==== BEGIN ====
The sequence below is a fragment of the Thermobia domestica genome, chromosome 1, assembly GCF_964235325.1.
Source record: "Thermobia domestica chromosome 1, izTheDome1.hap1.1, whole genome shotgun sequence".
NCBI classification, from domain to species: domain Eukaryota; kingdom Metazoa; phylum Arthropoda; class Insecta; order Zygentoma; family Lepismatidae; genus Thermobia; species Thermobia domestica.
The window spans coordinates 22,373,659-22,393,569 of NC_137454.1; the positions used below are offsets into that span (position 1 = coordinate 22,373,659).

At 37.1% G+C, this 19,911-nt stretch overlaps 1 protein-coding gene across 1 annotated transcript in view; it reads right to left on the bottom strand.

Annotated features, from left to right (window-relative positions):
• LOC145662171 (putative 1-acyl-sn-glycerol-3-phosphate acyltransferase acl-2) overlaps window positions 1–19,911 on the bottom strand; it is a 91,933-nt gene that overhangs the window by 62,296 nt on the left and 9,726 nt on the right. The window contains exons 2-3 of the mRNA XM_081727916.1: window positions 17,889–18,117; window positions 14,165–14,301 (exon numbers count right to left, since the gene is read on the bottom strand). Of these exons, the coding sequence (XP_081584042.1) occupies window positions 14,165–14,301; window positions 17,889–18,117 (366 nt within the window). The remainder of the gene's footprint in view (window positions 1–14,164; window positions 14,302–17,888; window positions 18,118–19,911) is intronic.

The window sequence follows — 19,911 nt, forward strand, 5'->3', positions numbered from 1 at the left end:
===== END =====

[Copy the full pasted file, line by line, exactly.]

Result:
The sequence below is a fragment of the Thermobia domestica genome, chromosome 1, assembly GCF_964235325.1.
Source record: "Thermobia domestica chromosome 1, izTheDome1.hap1.1, whole genome shotgun sequence".
NCBI classification, from domain to species: domain Eukaryota; kingdom Metazoa; phylum Arthropoda; class Insecta; order Zygentoma; family Lepismatidae; genus Thermobia; species Thermobia domestica.
The window spans coordinates 22,373,659-22,393,569 of NC_137454.1; the positions used below are offsets into that span (position 1 = coordinate 22,373,659).

At 37.1% G+C, this 19,911-nt stretch overlaps 1 protein-coding gene across 1 annotated transcript in view; it reads right to left on the bottom strand.

Annotated features, from left to right (window-relative positions):
• LOC145662171 (putative 1-acyl-sn-glycerol-3-phosphate acyltransferase acl-2) overlaps window positions 1–19,911 on the bottom strand; it is a 91,933-nt gene that overhangs the window by 62,296 nt on the left and 9,726 nt on the right. The window contains exons 2-3 of the mRNA XM_081727916.1: window positions 17,889–18,117; window positions 14,165–14,301 (exon numbers count right to left, since the gene is read on the bottom strand). Of these exons, the coding sequence (XP_081584042.1) occupies window positions 14,165–14,301; window positions 17,889–18,117 (366 nt within the window). The remainder of the gene's footprint in view (window positions 1–14,164; window positions 14,302–17,888; window positions 18,118–19,911) is intronic.

The window sequence follows — 19,911 nt, forward strand, 5'->3', positions numbered from 1 at the left end: